Some nonunions can be treated nonsurgically. The most common nonsurgical treatment is a bone stimulator. This small device delivers ultrasonic or pulsed electromagnetic waves that stimulate healing The patient places the stimulator on the skin over the nonunion from 20 minutes to several hours daily. This treatment must be used every day to be effective.
• Electrical stimulation
• Extracorporeal shock wave therapy
• Applied mechanical stress on bone generates electrical potentials
– Compression = electronegative potentials = bone formation
– Tension = electropositive potentials = bone resorption
• Basic science suggests e-stim upregulates TGF-β and BMP’s suggesting osteoinduction
• Piezoelectric transducer generates an acoustic pressure wave
• Some evidence to show faster healing in fresh fractures
• Evidence is moderate to poor in quality with conflicting results
• SR/MA suggests there may be improvement in healing but not function
3-Extracorporeal Shock Wave Therapy
Single impulse acoustic wave with a high amplitude and short wavelength
• Microtrauma induced in bone thought to stimulate neovascularization and cell differentiatio
Surgery is needed when nonsurgical methods fail. You may also need a second surgery if the first surgery failed. Surgical options include bone graft or bone graft substitute,
internal fixation, and/or external fixation .
• During this procedure, bone from another part of the body at the
fracture site to "jump start" the healing process. A bone graft provides a scaffold on which
new bone may grow. Bone grafts also provide fresh bone cells and the naturally occurring chemicals the body needs for bone healing
During the procedure, a surgeon makes an incision and removes (harvests) pieces of bone from different areas on the patient. These are then transplanted to the nonunion site. The rim of the pelvis or "iliac crest" is most often used for harvesting bone. Although harvesting the bone may be painful, the amount of bone removed usually does not cause functional, structural, or cosmetic problem
o Allograft (cadaver bone graft). An allograft (cadaver) bone graft avoids harvesting
bone from the patient, and therefore, decreases the pain involved with treating the nonunion. Like a traditional bone graft, it provides scaffolding for the patient's bone to heal across the area of the nonunion. As time goes on, the patient's bone replaces the cadaver bone. Although there is a theoretical risk of infection, the cadaver bone graft is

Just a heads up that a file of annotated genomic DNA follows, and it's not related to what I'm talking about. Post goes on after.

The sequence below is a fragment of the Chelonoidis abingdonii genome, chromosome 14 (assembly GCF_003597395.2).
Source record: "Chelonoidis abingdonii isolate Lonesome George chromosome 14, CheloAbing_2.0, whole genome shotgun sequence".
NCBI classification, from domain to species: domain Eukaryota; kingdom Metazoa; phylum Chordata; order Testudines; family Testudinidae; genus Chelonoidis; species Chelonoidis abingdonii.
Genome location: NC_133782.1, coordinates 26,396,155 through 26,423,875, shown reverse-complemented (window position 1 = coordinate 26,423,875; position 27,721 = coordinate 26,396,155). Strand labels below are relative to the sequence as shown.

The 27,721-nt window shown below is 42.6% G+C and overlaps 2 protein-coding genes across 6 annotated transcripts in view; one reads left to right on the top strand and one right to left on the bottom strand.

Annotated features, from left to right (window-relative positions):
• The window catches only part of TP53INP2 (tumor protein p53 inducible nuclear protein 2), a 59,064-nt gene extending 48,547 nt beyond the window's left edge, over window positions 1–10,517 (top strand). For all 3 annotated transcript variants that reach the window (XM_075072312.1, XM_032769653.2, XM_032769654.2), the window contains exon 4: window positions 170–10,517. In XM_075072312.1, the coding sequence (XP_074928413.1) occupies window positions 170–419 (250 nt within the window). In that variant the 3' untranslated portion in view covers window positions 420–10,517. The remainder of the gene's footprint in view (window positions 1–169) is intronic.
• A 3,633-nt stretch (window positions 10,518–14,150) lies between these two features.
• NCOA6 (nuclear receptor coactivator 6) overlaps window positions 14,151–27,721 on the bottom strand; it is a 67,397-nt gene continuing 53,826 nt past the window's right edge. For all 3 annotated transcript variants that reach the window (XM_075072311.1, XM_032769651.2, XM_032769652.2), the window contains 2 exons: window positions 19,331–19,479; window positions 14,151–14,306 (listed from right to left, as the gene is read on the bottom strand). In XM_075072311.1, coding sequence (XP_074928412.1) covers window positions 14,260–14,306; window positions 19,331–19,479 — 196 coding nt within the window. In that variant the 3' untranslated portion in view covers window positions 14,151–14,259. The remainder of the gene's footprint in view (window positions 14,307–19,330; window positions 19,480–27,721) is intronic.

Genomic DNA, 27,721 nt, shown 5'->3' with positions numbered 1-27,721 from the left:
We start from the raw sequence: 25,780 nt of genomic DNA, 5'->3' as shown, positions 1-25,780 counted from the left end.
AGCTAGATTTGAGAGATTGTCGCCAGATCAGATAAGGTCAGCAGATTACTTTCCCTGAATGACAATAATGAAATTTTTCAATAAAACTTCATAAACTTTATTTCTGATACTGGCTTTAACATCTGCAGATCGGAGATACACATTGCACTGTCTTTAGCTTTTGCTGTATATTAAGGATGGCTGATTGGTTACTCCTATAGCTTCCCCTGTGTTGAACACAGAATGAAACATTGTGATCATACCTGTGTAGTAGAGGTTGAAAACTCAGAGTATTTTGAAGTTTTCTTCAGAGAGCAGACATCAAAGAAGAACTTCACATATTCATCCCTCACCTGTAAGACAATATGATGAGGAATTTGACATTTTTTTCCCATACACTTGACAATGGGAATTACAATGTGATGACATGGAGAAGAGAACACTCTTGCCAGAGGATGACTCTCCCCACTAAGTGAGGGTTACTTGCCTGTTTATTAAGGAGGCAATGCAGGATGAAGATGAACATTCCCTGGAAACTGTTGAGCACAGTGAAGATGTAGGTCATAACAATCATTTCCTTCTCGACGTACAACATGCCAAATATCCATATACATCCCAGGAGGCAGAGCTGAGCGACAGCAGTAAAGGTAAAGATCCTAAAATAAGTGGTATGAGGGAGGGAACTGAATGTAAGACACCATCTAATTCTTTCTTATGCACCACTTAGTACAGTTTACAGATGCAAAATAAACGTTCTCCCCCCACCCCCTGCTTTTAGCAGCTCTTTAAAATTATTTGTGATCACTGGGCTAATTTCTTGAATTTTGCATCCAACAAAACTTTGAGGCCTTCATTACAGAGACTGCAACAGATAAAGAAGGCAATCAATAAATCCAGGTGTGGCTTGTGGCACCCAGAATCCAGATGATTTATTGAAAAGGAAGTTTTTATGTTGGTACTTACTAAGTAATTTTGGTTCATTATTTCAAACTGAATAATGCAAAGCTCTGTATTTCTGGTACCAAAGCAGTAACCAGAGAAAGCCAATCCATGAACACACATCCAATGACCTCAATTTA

processed and sterilized to minimize this risk .
o As with allografts, bone graft
. Bone graft substitutes and/or osteobiologics
substitutes avoid the bone harvesting procedure and related pain. Although bone graft substitutes do not provide the fresh bone cells needed for normal healing, they do provide
a scaffold chemicals needed for growth .
Depending on the type of nonunion, any of the above materials, or a combination of materials, may be used to fix the nonunion
Bone grafts (or bone graft substitutes) alone provide no stability to the fracture site. Unless the nonunion is inherently stable, you may also need more surgical procedures (internal or
external fixation) to improve stabililty .
• . Internal fixation stabilizes a nonunion. The surgeon attaches
metal plates and screws to the outside of the bone or places a nail (rod) in the inside canal of the bone
If a nonunion occurs after internal fixation surgery, another internal fixation surgery may be needed to increase stability. The surgeon may use a more rigid device, such as a larger rod (nail) or a longer plate. Removing a previously inserted nail and inserting a larger one (exchange nailing) increases stability and stimulates healing within the bone. Internal
fixation can be combined with bone grafting to help stability and stimulate healing .
External fixation. External fixation stabilizes the injured bone, as well. The surgeon attaches a rigid frame to the outside of the injured arm or leg. The frame is attached to the
bone with wires or pins. External fixation may be used to increase the stability of the fracture site if instability helped cause the nonunion. External fixation can treat nonunions
in a patient who also has bone loss and/or infection.
Currently, there are different strategies to augment the bone-regeneration process, however, there is no standardised clinical treatment guideline yet .
Surgical treatment options include:
1-Debridement: radical surgical removal of necrotic or infected soft tissue and bone • tissue is deemed essential for the healing process